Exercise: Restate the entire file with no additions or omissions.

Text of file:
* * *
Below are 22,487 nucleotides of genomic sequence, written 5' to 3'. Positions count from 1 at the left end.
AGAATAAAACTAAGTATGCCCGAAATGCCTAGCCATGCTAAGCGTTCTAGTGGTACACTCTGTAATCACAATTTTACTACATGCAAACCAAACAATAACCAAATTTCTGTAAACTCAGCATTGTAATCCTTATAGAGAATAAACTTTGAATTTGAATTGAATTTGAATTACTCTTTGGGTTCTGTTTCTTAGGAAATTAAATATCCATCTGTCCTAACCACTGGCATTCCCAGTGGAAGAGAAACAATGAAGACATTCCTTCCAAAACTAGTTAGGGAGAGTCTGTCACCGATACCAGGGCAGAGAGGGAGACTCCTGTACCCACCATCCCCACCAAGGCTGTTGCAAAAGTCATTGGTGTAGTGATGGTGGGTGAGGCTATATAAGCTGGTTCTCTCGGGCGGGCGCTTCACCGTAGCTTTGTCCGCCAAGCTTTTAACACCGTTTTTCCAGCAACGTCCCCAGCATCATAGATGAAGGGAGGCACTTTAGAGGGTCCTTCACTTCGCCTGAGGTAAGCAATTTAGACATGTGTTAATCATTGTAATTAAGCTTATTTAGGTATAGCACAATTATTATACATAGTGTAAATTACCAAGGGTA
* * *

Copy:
Below are 22,487 nucleotides of genomic sequence, written 5' to 3'. Positions count from 1 at the left end.
AGAATAAAACTAAGTATGCCCGAAATGCCTAGCCATGCTAAGCGTTCTAGTGGTACACTCTGTAATCACAATTTTACTACATGCAAACCAAACAATAACCAAATTTCTGTAAACTCAGCATTGTAATCCTTATAGAGAATAAACTTTGAATTTGAATTGAATTTGAATTACTCTTTGGGTTCTGTTTCTTAGGAAATTAAATATCCATCTGTCCTAACCACTGGCATTCCCAGTGGAAGAGAAACAATGAAGACATTCCTTCCAAAACTAGTTAGGGAGAGTCTGTCACCGATACCAGGGCAGAGAGGGAGACTCCTGTACCCACCATCCCCACCAAGGCTGTTGCAAAAGTCATTGGTGTAGTGATGGTGGGTGAGGCTATATAAGCTGGTTCTCTCGGGCGGGCGCTTCACCGTAGCTTTGTCCGCCAAGCTTTTAACACCGTTTTTCCAGCAACGTCCCCAGCATCATAGATGAAGGGAGGCACTTTAGAGGGTCCTTCACTTCGCCTGAGGTAAGCAATTTAGACATGTGTTAATCATTGTAATTAAGCTTATTTAGGTATAGCACAATTATTATACATAGTGTAAATTACCAAGGGTA